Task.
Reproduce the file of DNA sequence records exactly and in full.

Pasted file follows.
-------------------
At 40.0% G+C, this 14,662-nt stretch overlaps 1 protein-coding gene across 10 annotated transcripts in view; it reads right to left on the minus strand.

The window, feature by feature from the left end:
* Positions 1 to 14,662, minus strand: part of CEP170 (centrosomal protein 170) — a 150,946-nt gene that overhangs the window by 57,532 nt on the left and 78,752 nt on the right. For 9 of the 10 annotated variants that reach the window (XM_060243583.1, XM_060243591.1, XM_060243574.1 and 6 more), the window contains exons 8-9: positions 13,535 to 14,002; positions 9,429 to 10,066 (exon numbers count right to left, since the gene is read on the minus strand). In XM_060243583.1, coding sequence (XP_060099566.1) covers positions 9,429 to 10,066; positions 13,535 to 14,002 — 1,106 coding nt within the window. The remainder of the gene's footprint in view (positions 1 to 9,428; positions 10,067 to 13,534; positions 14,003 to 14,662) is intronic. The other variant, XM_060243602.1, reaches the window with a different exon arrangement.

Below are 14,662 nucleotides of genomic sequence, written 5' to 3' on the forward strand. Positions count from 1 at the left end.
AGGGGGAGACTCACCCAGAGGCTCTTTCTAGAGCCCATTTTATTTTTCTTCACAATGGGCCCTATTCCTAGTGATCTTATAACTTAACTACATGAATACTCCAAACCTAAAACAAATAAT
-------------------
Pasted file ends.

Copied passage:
At 40.0% G+C, this 14,662-nt stretch overlaps 1 protein-coding gene across 10 annotated transcripts in view; it reads right to left on the minus strand.

The window, feature by feature from the left end:
* Positions 1 to 14,662, minus strand: part of CEP170 (centrosomal protein 170) — a 150,946-nt gene that overhangs the window by 57,532 nt on the left and 78,752 nt on the right. For 9 of the 10 annotated variants that reach the window (XM_060243583.1, XM_060243591.1, XM_060243574.1 and 6 more), the window contains exons 8-9: positions 13,535 to 14,002; positions 9,429 to 10,066 (exon numbers count right to left, since the gene is read on the minus strand). In XM_060243583.1, coding sequence (XP_060099566.1) covers positions 9,429 to 10,066; positions 13,535 to 14,002 — 1,106 coding nt within the window. The remainder of the gene's footprint in view (positions 1 to 9,428; positions 10,067 to 13,534; positions 14,003 to 14,662) is intronic. The other variant, XM_060243602.1, reaches the window with a different exon arrangement.

Below are 14,662 nucleotides of genomic sequence, written 5' to 3' on the forward strand. Positions count from 1 at the left end.
AGGGGGAGACTCACCCAGAGGCTCTTTCTAGAGCCCATTTTATTTTTCTTCACAATGGGCCCTATTCCTAGTGATCTTATAACTTAACTACATGAATACTCCAAACCTAAAACAAATAAT